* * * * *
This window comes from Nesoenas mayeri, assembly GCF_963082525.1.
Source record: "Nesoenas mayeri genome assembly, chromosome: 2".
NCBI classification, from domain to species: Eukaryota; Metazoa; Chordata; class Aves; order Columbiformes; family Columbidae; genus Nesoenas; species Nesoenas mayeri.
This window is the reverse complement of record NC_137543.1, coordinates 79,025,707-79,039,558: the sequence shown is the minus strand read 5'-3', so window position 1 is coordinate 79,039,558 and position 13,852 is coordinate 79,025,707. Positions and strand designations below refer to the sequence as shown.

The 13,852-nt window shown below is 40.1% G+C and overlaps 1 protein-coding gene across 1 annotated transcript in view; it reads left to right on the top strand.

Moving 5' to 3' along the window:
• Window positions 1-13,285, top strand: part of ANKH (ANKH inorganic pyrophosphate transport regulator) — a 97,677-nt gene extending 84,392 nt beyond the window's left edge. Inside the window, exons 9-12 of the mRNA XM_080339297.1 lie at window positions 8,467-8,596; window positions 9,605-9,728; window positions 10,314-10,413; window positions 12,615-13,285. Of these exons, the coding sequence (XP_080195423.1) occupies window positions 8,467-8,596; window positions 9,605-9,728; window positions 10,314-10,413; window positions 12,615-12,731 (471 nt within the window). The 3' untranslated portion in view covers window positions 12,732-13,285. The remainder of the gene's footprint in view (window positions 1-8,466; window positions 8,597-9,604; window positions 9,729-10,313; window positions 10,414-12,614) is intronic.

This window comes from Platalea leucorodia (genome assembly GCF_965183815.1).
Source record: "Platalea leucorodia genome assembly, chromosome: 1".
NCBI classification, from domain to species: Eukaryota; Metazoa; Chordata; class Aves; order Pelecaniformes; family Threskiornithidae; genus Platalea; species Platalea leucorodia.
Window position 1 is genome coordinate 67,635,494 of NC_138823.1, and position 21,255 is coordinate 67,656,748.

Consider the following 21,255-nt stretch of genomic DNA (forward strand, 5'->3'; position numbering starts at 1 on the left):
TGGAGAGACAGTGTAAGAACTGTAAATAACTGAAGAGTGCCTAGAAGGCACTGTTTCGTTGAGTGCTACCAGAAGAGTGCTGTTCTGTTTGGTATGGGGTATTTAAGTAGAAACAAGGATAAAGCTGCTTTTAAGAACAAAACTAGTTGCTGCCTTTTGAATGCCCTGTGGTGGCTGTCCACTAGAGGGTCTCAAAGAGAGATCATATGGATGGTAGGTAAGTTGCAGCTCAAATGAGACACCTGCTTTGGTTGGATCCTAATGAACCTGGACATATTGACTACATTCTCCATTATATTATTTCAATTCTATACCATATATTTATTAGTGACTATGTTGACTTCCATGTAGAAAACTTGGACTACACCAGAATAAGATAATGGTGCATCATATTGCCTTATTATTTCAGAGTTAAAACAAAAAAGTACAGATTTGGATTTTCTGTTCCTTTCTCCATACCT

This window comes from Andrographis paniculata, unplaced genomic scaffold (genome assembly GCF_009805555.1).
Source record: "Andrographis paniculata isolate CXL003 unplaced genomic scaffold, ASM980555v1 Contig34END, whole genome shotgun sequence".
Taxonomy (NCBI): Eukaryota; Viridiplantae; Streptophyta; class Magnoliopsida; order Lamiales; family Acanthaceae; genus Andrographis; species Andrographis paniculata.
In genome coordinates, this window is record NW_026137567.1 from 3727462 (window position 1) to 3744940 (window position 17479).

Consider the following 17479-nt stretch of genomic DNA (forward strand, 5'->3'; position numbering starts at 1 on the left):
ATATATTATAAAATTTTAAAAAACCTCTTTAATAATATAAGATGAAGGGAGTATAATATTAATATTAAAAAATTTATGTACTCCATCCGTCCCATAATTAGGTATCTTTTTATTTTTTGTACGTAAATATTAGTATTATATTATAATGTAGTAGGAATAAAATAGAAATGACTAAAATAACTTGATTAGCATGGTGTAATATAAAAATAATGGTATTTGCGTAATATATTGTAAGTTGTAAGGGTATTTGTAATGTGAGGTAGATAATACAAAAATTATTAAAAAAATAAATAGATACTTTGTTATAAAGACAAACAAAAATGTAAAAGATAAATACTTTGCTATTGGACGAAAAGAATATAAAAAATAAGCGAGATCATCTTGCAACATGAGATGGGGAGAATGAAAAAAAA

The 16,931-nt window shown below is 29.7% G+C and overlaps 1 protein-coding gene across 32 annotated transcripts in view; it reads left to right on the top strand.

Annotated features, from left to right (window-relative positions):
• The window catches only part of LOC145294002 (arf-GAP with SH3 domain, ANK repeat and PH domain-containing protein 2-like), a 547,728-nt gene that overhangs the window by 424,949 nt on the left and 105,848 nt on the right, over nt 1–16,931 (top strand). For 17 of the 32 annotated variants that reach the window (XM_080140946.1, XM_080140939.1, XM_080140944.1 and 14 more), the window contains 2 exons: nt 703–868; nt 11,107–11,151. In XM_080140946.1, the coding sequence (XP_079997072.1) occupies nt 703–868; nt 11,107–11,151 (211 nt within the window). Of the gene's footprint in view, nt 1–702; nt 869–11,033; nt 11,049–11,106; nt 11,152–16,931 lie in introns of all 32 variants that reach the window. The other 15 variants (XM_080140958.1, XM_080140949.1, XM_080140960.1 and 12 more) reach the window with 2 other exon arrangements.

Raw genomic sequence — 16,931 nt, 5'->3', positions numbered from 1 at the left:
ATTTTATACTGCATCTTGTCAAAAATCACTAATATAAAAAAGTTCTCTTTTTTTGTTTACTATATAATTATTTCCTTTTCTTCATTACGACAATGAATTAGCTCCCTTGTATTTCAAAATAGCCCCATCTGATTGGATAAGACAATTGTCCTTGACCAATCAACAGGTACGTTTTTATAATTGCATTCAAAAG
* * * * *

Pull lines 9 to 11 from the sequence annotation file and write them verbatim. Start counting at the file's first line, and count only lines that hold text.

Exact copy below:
Source record: "Platalea leucorodia genome assembly, chromosome: 1".
NCBI classification, from domain to species: Eukaryota; Metazoa; Chordata; class Aves; order Pelecaniformes; family Threskiornithidae; genus Platalea; species Platalea leucorodia.
Window position 1 is genome coordinate 67,635,494 of NC_138823.1, and position 21,255 is coordinate 67,656,748.